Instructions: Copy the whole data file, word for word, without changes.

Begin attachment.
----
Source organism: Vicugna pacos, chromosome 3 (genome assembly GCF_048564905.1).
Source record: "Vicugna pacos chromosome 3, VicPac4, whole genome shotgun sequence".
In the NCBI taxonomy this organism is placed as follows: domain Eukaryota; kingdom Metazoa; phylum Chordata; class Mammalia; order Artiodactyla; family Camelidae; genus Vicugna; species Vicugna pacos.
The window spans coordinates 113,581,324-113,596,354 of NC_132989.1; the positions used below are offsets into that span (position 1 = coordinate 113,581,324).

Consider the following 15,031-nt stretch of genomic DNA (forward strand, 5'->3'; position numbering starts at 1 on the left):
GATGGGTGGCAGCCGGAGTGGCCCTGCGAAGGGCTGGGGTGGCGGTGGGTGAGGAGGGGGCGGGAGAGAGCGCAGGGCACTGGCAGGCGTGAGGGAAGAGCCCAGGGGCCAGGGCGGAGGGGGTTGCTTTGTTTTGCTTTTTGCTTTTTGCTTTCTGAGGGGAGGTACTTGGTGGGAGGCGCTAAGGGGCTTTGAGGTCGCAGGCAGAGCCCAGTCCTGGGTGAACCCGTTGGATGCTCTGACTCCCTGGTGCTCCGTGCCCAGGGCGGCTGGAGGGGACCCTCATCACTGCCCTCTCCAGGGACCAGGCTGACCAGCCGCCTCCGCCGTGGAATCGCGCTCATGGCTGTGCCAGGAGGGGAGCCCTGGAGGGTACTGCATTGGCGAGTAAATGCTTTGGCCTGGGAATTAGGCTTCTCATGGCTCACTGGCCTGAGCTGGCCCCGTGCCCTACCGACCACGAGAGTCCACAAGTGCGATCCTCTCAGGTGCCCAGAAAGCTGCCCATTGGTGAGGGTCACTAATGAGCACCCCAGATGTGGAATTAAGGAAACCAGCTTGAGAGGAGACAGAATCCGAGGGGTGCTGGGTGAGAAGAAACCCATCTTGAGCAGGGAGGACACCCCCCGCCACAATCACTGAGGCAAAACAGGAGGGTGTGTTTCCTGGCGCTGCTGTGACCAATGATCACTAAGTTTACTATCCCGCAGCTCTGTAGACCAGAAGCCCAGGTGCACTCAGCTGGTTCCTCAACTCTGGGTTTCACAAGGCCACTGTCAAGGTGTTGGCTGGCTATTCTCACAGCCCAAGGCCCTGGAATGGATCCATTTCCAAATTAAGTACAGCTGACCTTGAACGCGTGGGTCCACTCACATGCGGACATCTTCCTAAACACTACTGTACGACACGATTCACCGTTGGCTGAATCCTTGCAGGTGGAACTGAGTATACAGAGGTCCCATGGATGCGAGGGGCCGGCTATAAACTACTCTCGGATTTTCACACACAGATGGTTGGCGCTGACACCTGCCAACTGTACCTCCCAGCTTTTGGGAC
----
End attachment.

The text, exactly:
Source organism: Vicugna pacos, chromosome 3 (genome assembly GCF_048564905.1).
Source record: "Vicugna pacos chromosome 3, VicPac4, whole genome shotgun sequence".
In the NCBI taxonomy this organism is placed as follows: domain Eukaryota; kingdom Metazoa; phylum Chordata; class Mammalia; order Artiodactyla; family Camelidae; genus Vicugna; species Vicugna pacos.
The window spans coordinates 113,581,324-113,596,354 of NC_132989.1; the positions used below are offsets into that span (position 1 = coordinate 113,581,324).

Consider the following 15,031-nt stretch of genomic DNA (forward strand, 5'->3'; position numbering starts at 1 on the left):
GATGGGTGGCAGCCGGAGTGGCCCTGCGAAGGGCTGGGGTGGCGGTGGGTGAGGAGGGGGCGGGAGAGAGCGCAGGGCACTGGCAGGCGTGAGGGAAGAGCCCAGGGGCCAGGGCGGAGGGGGTTGCTTTGTTTTGCTTTTTGCTTTTTGCTTTCTGAGGGGAGGTACTTGGTGGGAGGCGCTAAGGGGCTTTGAGGTCGCAGGCAGAGCCCAGTCCTGGGTGAACCCGTTGGATGCTCTGACTCCCTGGTGCTCCGTGCCCAGGGCGGCTGGAGGGGACCCTCATCACTGCCCTCTCCAGGGACCAGGCTGACCAGCCGCCTCCGCCGTGGAATCGCGCTCATGGCTGTGCCAGGAGGGGAGCCCTGGAGGGTACTGCATTGGCGAGTAAATGCTTTGGCCTGGGAATTAGGCTTCTCATGGCTCACTGGCCTGAGCTGGCCCCGTGCCCTACCGACCACGAGAGTCCACAAGTGCGATCCTCTCAGGTGCCCAGAAAGCTGCCCATTGGTGAGGGTCACTAATGAGCACCCCAGATGTGGAATTAAGGAAACCAGCTTGAGAGGAGACAGAATCCGAGGGGTGCTGGGTGAGAAGAAACCCATCTTGAGCAGGGAGGACACCCCCCGCCACAATCACTGAGGCAAAACAGGAGGGTGTGTTTCCTGGCGCTGCTGTGACCAATGATCACTAAGTTTACTATCCCGCAGCTCTGTAGACCAGAAGCCCAGGTGCACTCAGCTGGTTCCTCAACTCTGGGTTTCACAAGGCCACTGTCAAGGTGTTGGCTGGCTATTCTCACAGCCCAAGGCCCTGGAATGGATCCATTTCCAAATTAAGTACAGCTGACCTTGAACGCGTGGGTCCACTCACATGCGGACATCTTCCTAAACACTACTGTACGACACGATTCACCGTTGGCTGAATCCTTGCAGGTGGAACTGAGTATACAGAGGTCCCATGGATGCGAGGGGCCGGCTATAAACTACTCTCGGATTTTCACACACAGATGGTTGGCGCTGACACCTGCCAACTGTACCTCCCAGCTTTTGGGAC